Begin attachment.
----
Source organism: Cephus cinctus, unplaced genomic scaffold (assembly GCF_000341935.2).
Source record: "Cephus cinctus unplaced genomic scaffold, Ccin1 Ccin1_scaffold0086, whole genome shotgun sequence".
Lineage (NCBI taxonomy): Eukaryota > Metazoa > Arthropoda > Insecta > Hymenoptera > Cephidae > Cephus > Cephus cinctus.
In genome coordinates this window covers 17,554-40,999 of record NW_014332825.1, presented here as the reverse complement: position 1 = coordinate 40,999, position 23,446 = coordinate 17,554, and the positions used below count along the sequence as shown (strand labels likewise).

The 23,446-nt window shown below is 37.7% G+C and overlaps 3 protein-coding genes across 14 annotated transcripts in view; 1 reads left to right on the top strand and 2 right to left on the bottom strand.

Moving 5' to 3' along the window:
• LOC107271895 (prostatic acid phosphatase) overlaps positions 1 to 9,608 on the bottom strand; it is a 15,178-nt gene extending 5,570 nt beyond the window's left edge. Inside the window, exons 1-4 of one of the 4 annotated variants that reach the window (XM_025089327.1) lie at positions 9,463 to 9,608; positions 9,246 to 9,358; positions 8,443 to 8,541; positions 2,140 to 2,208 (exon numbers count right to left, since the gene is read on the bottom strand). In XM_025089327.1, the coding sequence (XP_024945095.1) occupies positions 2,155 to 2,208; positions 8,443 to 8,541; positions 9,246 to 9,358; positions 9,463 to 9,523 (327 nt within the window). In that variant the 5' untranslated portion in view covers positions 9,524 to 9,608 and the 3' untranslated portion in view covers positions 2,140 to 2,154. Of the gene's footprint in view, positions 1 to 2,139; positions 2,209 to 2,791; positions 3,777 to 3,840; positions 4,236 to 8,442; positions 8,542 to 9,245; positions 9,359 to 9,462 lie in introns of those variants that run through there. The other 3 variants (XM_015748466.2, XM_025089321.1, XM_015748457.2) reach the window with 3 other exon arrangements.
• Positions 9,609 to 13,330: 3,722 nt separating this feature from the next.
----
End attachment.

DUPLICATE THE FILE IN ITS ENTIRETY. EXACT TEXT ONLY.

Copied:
Source organism: Cephus cinctus, unplaced genomic scaffold (assembly GCF_000341935.2).
Source record: "Cephus cinctus unplaced genomic scaffold, Ccin1 Ccin1_scaffold0086, whole genome shotgun sequence".
Lineage (NCBI taxonomy): Eukaryota > Metazoa > Arthropoda > Insecta > Hymenoptera > Cephidae > Cephus > Cephus cinctus.
In genome coordinates this window covers 17,554-40,999 of record NW_014332825.1, presented here as the reverse complement: position 1 = coordinate 40,999, position 23,446 = coordinate 17,554, and the positions used below count along the sequence as shown (strand labels likewise).

The 23,446-nt window shown below is 37.7% G+C and overlaps 3 protein-coding genes across 14 annotated transcripts in view; 1 reads left to right on the top strand and 2 right to left on the bottom strand.

Moving 5' to 3' along the window:
• LOC107271895 (prostatic acid phosphatase) overlaps positions 1 to 9,608 on the bottom strand; it is a 15,178-nt gene extending 5,570 nt beyond the window's left edge. Inside the window, exons 1-4 of one of the 4 annotated variants that reach the window (XM_025089327.1) lie at positions 9,463 to 9,608; positions 9,246 to 9,358; positions 8,443 to 8,541; positions 2,140 to 2,208 (exon numbers count right to left, since the gene is read on the bottom strand). In XM_025089327.1, the coding sequence (XP_024945095.1) occupies positions 2,155 to 2,208; positions 8,443 to 8,541; positions 9,246 to 9,358; positions 9,463 to 9,523 (327 nt within the window). In that variant the 5' untranslated portion in view covers positions 9,524 to 9,608 and the 3' untranslated portion in view covers positions 2,140 to 2,154. Of the gene's footprint in view, positions 1 to 2,139; positions 2,209 to 2,791; positions 3,777 to 3,840; positions 4,236 to 8,442; positions 8,542 to 9,245; positions 9,359 to 9,462 lie in introns of those variants that run through there. The other 3 variants (XM_015748466.2, XM_025089321.1, XM_015748457.2) reach the window with 3 other exon arrangements.
• Positions 9,609 to 13,330: 3,722 nt separating this feature from the next.